Submitted by editor on Thu, 07/27/2023 - 12:22

Absence, Presence


I first met Joan Hernández Pijuan (Barcelona, 1931-2005) in the mid-nineties and since then I have had the opportunity to organize three exhibitions of his work. We opened this gallery with a magnificent selection of his work on paper in 2004, and accompanied that exhibition with the publication of a catalogue. In 2015 we held a new exhibition commemorating the tenth anniversary of his death, and later in 2018, we put his work on paper in dialogue with the colourful canvases of the Costa Rican painter Federico Herrero.

I have never stopped admiring his work, and without being an authority, I am aware that the more I observe it, the more I am attracted by those paintings of his in which spaces and voids are the protagonists. Those who follow the programming of our gallery will know the importance we give to empty walls, and for this occasion we have selected a set of the works by this Catalan painter in which this element is most strongly evident.

While all of us, creators or not, try to fill silences with words, canvases with forms or paper with letters, Hernández Pijuan himself aspired to "turn space into something that one looks at", as if he had managed to capture on his canvases ideas and concepts as abstract as air, silence or nothing.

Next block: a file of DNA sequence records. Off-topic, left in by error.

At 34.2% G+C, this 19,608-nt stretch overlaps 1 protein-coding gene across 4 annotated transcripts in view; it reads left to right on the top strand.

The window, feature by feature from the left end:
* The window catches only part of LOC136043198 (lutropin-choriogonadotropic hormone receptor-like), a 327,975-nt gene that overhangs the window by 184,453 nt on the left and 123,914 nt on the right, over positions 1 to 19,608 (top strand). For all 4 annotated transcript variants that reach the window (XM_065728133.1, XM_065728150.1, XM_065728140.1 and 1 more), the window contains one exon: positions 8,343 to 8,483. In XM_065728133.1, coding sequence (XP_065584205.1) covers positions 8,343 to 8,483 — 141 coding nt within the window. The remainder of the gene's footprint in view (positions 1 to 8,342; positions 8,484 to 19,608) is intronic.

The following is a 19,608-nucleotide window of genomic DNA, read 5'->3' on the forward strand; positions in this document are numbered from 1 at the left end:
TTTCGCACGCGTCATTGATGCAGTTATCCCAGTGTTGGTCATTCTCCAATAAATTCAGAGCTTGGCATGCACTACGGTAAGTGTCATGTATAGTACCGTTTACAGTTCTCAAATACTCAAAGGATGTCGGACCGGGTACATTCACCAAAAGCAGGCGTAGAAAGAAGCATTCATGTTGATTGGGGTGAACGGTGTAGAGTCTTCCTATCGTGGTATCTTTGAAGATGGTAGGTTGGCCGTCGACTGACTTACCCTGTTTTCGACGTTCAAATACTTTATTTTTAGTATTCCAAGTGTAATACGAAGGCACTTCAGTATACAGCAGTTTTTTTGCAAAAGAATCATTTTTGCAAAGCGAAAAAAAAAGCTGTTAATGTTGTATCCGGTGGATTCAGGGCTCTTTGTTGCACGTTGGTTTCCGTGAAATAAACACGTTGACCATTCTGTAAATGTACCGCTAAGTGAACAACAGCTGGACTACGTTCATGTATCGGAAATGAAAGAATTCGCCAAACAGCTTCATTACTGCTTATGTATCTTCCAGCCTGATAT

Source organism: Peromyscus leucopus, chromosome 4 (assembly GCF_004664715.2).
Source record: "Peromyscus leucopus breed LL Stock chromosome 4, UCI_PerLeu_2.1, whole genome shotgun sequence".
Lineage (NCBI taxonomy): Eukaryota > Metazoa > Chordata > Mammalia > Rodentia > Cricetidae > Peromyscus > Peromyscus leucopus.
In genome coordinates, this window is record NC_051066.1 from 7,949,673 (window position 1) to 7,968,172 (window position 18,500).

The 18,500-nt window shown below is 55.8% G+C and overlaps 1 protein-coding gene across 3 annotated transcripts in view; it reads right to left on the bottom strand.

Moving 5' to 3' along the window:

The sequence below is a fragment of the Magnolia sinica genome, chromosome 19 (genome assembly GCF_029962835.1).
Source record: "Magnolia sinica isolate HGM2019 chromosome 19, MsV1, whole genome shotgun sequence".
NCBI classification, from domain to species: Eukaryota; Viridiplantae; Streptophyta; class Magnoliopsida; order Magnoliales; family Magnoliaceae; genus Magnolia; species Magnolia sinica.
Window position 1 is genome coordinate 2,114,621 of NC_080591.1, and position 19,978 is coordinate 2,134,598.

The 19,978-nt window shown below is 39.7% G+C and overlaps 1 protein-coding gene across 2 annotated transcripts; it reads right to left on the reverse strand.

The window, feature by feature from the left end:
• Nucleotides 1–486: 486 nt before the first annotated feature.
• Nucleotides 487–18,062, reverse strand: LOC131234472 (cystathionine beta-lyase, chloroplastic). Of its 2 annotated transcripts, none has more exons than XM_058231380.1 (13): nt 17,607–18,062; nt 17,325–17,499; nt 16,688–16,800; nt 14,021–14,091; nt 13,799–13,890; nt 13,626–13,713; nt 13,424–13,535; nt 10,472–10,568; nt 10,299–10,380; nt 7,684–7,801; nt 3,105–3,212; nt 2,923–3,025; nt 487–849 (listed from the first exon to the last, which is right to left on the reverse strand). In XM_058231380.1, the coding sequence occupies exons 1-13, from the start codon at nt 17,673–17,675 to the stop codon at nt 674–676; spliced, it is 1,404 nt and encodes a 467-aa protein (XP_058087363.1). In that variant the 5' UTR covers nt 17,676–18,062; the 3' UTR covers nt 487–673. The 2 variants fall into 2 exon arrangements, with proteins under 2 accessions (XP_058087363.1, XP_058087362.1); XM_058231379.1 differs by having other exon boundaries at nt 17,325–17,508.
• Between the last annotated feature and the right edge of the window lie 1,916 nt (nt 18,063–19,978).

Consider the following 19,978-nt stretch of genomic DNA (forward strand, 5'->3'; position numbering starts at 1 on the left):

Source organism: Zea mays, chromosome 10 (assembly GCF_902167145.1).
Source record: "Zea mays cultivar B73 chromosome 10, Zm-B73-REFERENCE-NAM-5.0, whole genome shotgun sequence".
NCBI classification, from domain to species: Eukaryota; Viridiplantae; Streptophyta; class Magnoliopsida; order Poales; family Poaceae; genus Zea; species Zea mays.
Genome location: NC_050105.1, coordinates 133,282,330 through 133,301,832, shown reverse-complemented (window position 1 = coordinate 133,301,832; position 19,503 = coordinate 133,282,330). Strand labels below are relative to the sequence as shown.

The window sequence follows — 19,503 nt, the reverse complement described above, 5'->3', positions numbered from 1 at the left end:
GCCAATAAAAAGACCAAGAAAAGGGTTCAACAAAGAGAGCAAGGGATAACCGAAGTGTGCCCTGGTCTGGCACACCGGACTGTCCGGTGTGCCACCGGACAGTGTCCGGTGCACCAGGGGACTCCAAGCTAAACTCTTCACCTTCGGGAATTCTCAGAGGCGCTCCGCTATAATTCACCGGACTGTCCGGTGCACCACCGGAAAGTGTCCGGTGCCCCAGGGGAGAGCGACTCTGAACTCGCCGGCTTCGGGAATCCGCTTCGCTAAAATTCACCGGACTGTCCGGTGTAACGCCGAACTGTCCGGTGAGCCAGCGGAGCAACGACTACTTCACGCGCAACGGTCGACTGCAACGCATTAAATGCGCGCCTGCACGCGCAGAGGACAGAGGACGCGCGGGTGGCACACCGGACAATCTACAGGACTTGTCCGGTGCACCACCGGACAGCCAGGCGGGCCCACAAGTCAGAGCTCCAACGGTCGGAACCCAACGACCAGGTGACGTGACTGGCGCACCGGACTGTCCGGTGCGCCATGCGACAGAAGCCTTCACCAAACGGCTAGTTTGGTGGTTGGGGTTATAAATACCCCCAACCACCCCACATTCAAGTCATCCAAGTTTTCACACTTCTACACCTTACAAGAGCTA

This exhibition is in turn complemented by a solo show from a young Franco-British artist with whom the gallery has recently begun to collaborate: Galina Munroe.

I remember that on one of the times that I met Hernández Pijuan for lunch, he asked me if I would mind if he came accompanied by a young artist whose name I can't remember. I was surprised that someone with his background would dedicate his time to guiding younger artists who were taking their first steps in this far from easy world. That is why we wanted to complement his exhibition with our gallery’s first showing of works by this young artist whom I discovered several years ago, with work that is very different from that of Hernández Pijuan and yet which, in its spontaneity and capacity for synthesis, undoubtedly reminded me of the Maestro.